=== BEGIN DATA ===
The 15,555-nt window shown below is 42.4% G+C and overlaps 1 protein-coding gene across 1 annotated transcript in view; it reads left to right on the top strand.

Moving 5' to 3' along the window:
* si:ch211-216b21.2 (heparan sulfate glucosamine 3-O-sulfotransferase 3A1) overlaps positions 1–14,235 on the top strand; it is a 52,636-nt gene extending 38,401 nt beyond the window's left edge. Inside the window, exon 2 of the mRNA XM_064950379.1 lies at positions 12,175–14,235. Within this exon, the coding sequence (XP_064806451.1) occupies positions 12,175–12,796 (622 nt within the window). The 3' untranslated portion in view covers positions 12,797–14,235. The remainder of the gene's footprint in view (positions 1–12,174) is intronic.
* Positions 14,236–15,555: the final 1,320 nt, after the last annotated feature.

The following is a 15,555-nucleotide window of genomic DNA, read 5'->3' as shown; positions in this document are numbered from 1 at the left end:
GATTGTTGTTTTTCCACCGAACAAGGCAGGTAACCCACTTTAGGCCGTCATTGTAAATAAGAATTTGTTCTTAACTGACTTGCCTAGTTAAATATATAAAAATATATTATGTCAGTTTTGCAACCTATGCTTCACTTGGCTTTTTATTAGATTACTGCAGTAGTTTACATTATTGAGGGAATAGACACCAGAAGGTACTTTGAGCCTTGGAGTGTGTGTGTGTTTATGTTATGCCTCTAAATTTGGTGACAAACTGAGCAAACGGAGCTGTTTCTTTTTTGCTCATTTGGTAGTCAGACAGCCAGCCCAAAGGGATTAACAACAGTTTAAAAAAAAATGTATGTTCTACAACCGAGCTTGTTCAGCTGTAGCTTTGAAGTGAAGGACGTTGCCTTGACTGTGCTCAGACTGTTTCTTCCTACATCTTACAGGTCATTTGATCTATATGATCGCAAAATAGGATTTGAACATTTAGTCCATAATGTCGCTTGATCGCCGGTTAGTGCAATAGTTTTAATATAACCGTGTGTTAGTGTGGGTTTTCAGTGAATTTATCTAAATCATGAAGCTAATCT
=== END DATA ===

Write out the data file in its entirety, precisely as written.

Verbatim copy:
The 15,555-nt window shown below is 42.4% G+C and overlaps 1 protein-coding gene across 1 annotated transcript in view; it reads left to right on the top strand.

Moving 5' to 3' along the window:
* si:ch211-216b21.2 (heparan sulfate glucosamine 3-O-sulfotransferase 3A1) overlaps positions 1–14,235 on the top strand; it is a 52,636-nt gene extending 38,401 nt beyond the window's left edge. Inside the window, exon 2 of the mRNA XM_064950379.1 lies at positions 12,175–14,235. Within this exon, the coding sequence (XP_064806451.1) occupies positions 12,175–12,796 (622 nt within the window). The 3' untranslated portion in view covers positions 12,797–14,235. The remainder of the gene's footprint in view (positions 1–12,174) is intronic.
* Positions 14,236–15,555: the final 1,320 nt, after the last annotated feature.

The following is a 15,555-nucleotide window of genomic DNA, read 5'->3' as shown; positions in this document are numbered from 1 at the left end:
GATTGTTGTTTTTCCACCGAACAAGGCAGGTAACCCACTTTAGGCCGTCATTGTAAATAAGAATTTGTTCTTAACTGACTTGCCTAGTTAAATATATAAAAATATATTATGTCAGTTTTGCAACCTATGCTTCACTTGGCTTTTTATTAGATTACTGCAGTAGTTTACATTATTGAGGGAATAGACACCAGAAGGTACTTTGAGCCTTGGAGTGTGTGTGTGTTTATGTTATGCCTCTAAATTTGGTGACAAACTGAGCAAACGGAGCTGTTTCTTTTTTGCTCATTTGGTAGTCAGACAGCCAGCCCAAAGGGATTAACAACAGTTTAAAAAAAAATGTATGTTCTACAACCGAGCTTGTTCAGCTGTAGCTTTGAAGTGAAGGACGTTGCCTTGACTGTGCTCAGACTGTTTCTTCCTACATCTTACAGGTCATTTGATCTATATGATCGCAAAATAGGATTTGAACATTTAGTCCATAATGTCGCTTGATCGCCGGTTAGTGCAATAGTTTTAATATAACCGTGTGTTAGTGTGGGTTTTCAGTGAATTTATCTAAATCATGAAGCTAATCT